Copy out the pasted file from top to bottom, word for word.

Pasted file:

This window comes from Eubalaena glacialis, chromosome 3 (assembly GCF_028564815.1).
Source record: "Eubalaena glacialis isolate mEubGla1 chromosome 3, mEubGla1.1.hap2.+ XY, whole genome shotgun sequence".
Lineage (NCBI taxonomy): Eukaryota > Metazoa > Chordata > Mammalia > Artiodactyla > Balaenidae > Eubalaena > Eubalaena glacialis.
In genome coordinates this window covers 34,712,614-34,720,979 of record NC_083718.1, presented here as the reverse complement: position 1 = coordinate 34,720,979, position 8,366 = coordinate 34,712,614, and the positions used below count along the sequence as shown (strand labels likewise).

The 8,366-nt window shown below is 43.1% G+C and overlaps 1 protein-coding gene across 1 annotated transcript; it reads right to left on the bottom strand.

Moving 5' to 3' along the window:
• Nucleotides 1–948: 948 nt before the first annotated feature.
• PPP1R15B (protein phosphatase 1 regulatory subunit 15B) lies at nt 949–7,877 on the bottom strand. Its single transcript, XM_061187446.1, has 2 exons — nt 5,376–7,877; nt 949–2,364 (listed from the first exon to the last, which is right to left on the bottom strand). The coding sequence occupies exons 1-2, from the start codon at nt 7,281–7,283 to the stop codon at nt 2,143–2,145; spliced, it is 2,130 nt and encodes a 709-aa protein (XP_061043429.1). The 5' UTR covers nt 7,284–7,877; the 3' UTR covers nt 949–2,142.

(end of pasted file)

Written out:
This window comes from Eubalaena glacialis, chromosome 3 (assembly GCF_028564815.1).
Source record: "Eubalaena glacialis isolate mEubGla1 chromosome 3, mEubGla1.1.hap2.+ XY, whole genome shotgun sequence".
Lineage (NCBI taxonomy): Eukaryota > Metazoa > Chordata > Mammalia > Artiodactyla > Balaenidae > Eubalaena > Eubalaena glacialis.
In genome coordinates this window covers 34,712,614-34,720,979 of record NC_083718.1, presented here as the reverse complement: position 1 = coordinate 34,720,979, position 8,366 = coordinate 34,712,614, and the positions used below count along the sequence as shown (strand labels likewise).

The 8,366-nt window shown below is 43.1% G+C and overlaps 1 protein-coding gene across 1 annotated transcript; it reads right to left on the bottom strand.

Moving 5' to 3' along the window:
• Nucleotides 1–948: 948 nt before the first annotated feature.
• PPP1R15B (protein phosphatase 1 regulatory subunit 15B) lies at nt 949–7,877 on the bottom strand. Its single transcript, XM_061187446.1, has 2 exons — nt 5,376–7,877; nt 949–2,364 (listed from the first exon to the last, which is right to left on the bottom strand). The coding sequence occupies exons 1-2, from the start codon at nt 7,281–7,283 to the stop codon at nt 2,143–2,145; spliced, it is 2,130 nt and encodes a 709-aa protein (XP_061043429.1). The 5' UTR covers nt 7,284–7,877; the 3' UTR covers nt 949–2,142.